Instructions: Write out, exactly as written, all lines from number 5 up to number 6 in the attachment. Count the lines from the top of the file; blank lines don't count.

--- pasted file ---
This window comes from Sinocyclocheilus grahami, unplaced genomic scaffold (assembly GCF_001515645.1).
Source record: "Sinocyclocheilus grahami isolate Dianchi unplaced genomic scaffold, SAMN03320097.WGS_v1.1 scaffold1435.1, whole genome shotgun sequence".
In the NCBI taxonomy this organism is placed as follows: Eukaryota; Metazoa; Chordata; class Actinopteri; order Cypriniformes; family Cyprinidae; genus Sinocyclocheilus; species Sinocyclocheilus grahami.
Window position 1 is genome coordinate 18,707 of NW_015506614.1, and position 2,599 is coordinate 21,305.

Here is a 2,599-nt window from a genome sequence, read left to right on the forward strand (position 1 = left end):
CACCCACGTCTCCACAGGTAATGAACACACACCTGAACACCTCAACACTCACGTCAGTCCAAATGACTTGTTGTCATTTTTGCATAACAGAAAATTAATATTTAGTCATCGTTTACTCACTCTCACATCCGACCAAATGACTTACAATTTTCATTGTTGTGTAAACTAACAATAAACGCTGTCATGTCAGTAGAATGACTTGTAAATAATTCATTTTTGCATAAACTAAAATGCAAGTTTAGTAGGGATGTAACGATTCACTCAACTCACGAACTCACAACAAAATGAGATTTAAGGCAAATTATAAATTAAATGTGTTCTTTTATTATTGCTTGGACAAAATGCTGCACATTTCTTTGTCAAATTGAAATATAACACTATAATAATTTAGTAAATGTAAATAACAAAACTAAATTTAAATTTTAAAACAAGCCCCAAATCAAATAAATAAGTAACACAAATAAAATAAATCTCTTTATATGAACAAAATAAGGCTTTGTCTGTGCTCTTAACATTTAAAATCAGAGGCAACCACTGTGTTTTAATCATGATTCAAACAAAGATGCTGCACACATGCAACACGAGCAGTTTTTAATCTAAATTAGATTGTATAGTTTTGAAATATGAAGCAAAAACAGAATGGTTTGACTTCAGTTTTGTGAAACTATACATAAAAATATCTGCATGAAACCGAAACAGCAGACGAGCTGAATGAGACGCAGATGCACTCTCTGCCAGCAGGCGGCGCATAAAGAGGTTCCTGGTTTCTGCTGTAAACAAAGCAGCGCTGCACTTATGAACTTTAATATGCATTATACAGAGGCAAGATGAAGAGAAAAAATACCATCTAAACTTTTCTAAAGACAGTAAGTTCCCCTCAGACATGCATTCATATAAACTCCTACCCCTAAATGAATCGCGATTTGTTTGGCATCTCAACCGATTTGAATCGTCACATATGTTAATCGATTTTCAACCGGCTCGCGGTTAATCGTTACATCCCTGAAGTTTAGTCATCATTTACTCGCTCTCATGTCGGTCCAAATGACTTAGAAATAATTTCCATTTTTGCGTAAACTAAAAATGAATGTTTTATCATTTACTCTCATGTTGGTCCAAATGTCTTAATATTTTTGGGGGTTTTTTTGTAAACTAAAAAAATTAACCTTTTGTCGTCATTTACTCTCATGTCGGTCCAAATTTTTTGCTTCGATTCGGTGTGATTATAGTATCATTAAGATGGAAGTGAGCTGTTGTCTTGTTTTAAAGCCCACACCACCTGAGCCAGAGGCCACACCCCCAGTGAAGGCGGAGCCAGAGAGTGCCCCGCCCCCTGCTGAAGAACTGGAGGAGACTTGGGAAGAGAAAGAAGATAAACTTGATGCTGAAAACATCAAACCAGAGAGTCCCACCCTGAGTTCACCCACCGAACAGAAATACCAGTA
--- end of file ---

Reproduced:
Here is a 2,599-nt window from a genome sequence, read left to right on the forward strand (position 1 = left end):
CACCCACGTCTCCACAGGTAATGAACACACACCTGAACACCTCAACACTCACGTCAGTCCAAATGACTTGTTGTCATTTTTGCATAACAGAAAATTAATATTTAGTCATCGTTTACTCACTCTCACATCCGACCAAATGACTTACAATTTTCATTGTTGTGTAAACTAACAATAAACGCTGTCATGTCAGTAGAATGACTTGTAAATAATTCATTTTTGCATAAACTAAAATGCAAGTTTAGTAGGGATGTAACGATTCACTCAACTCACGAACTCACAACAAAATGAGATTTAAGGCAAATTATAAATTAAATGTGTTCTTTTATTATTGCTTGGACAAAATGCTGCACATTTCTTTGTCAAATTGAAATATAACACTATAATAATTTAGTAAATGTAAATAACAAAACTAAATTTAAATTTTAAAACAAGCCCCAAATCAAATAAATAAGTAACACAAATAAAATAAATCTCTTTATATGAACAAAATAAGGCTTTGTCTGTGCTCTTAACATTTAAAATCAGAGGCAACCACTGTGTTTTAATCATGATTCAAACAAAGATGCTGCACACATGCAACACGAGCAGTTTTTAATCTAAATTAGATTGTATAGTTTTGAAATATGAAGCAAAAACAGAATGGTTTGACTTCAGTTTTGTGAAACTATACATAAAAATATCTGCATGAAACCGAAACAGCAGACGAGCTGAATGAGACGCAGATGCACTCTCTGCCAGCAGGCGGCGCATAAAGAGGTTCCTGGTTTCTGCTGTAAACAAAGCAGCGCTGCACTTATGAACTTTAATATGCATTATACAGAGGCAAGATGAAGAGAAAAAATACCATCTAAACTTTTCTAAAGACAGTAAGTTCCCCTCAGACATGCATTCATATAAACTCCTACCCCTAAATGAATCGCGATTTGTTTGGCATCTCAACCGATTTGAATCGTCACATATGTTAATCGATTTTCAACCGGCTCGCGGTTAATCGTTACATCCCTGAAGTTTAGTCATCATTTACTCGCTCTCATGTCGGTCCAAATGACTTAGAAATAATTTCCATTTTTGCGTAAACTAAAAATGAATGTTTTATCATTTACTCTCATGTTGGTCCAAATGTCTTAATATTTTTGGGGGTTTTTTTGTAAACTAAAAAAATTAACCTTTTGTCGTCATTTACTCTCATGTCGGTCCAAATTTTTTGCTTCGATTCGGTGTGATTATAGTATCATTAAGATGGAAGTGAGCTGTTGTCTTGTTTTAAAGCCCACACCACCTGAGCCAGAGGCCACACCCCCAGTGAAGGCGGAGCCAGAGAGTGCCCCGCCCCCTGCTGAAGAACTGGAGGAGACTTGGGAAGAGAAAGAAGATAAACTTGATGCTGAAAACATCAAACCAGAGAGTCCCACCCTGAGTTCACCCACCGAACAGAAATACCAGTA